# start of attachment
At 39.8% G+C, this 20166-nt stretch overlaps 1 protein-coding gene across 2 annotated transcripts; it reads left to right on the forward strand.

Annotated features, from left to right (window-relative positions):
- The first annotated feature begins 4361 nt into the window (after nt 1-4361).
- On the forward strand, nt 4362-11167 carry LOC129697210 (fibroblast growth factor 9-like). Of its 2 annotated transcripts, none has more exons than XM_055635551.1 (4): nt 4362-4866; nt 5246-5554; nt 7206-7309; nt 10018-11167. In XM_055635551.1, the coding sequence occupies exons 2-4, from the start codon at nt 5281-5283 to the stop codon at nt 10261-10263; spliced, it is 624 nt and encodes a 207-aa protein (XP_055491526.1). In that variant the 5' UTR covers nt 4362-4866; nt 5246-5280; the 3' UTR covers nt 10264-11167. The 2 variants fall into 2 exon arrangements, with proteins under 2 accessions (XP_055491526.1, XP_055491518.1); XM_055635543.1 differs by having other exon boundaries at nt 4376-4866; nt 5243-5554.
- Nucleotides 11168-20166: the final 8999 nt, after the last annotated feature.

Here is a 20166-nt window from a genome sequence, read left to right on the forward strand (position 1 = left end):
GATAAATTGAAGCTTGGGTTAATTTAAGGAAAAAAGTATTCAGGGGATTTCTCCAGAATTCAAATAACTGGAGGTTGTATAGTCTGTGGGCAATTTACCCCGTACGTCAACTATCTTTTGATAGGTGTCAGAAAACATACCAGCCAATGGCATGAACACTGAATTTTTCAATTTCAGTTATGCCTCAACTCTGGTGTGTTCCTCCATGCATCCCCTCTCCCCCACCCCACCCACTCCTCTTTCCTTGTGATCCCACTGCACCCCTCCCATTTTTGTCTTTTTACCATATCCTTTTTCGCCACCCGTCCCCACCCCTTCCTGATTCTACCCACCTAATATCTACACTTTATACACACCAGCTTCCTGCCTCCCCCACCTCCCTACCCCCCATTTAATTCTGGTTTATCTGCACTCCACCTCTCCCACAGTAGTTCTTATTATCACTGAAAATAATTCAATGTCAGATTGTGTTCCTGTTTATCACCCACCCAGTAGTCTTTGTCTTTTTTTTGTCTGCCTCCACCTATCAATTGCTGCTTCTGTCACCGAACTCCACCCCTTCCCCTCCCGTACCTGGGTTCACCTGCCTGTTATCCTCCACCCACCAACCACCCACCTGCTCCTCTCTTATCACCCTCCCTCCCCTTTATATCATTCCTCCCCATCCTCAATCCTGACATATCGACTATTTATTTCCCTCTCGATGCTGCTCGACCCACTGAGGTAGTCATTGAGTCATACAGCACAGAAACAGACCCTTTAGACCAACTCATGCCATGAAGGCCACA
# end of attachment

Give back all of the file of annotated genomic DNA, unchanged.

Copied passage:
At 39.8% G+C, this 20166-nt stretch overlaps 1 protein-coding gene across 2 annotated transcripts; it reads left to right on the forward strand.

Annotated features, from left to right (window-relative positions):
- The first annotated feature begins 4361 nt into the window (after nt 1-4361).
- On the forward strand, nt 4362-11167 carry LOC129697210 (fibroblast growth factor 9-like). Of its 2 annotated transcripts, none has more exons than XM_055635551.1 (4): nt 4362-4866; nt 5246-5554; nt 7206-7309; nt 10018-11167. In XM_055635551.1, the coding sequence occupies exons 2-4, from the start codon at nt 5281-5283 to the stop codon at nt 10261-10263; spliced, it is 624 nt and encodes a 207-aa protein (XP_055491526.1). In that variant the 5' UTR covers nt 4362-4866; nt 5246-5280; the 3' UTR covers nt 10264-11167. The 2 variants fall into 2 exon arrangements, with proteins under 2 accessions (XP_055491526.1, XP_055491518.1); XM_055635543.1 differs by having other exon boundaries at nt 4376-4866; nt 5243-5554.
- Nucleotides 11168-20166: the final 8999 nt, after the last annotated feature.

Here is a 20166-nt window from a genome sequence, read left to right on the forward strand (position 1 = left end):
GATAAATTGAAGCTTGGGTTAATTTAAGGAAAAAAGTATTCAGGGGATTTCTCCAGAATTCAAATAACTGGAGGTTGTATAGTCTGTGGGCAATTTACCCCGTACGTCAACTATCTTTTGATAGGTGTCAGAAAACATACCAGCCAATGGCATGAACACTGAATTTTTCAATTTCAGTTATGCCTCAACTCTGGTGTGTTCCTCCATGCATCCCCTCTCCCCCACCCCACCCACTCCTCTTTCCTTGTGATCCCACTGCACCCCTCCCATTTTTGTCTTTTTACCATATCCTTTTTCGCCACCCGTCCCCACCCCTTCCTGATTCTACCCACCTAATATCTACACTTTATACACACCAGCTTCCTGCCTCCCCCACCTCCCTACCCCCCATTTAATTCTGGTTTATCTGCACTCCACCTCTCCCACAGTAGTTCTTATTATCACTGAAAATAATTCAATGTCAGATTGTGTTCCTGTTTATCACCCACCCAGTAGTCTTTGTCTTTTTTTTGTCTGCCTCCACCTATCAATTGCTGCTTCTGTCACCGAACTCCACCCCTTCCCCTCCCGTACCTGGGTTCACCTGCCTGTTATCCTCCACCCACCAACCACCCACCTGCTCCTCTCTTATCACCCTCCCTCCCCTTTATATCATTCCTCCCCATCCTCAATCCTGACATATCGACTATTTATTTCCCTCTCGATGCTGCTCGACCCACTGAGGTAGTCATTGAGTCATACAGCACAGAAACAGACCCTTTAGACCAACTCATGCCATGAAGGCCACA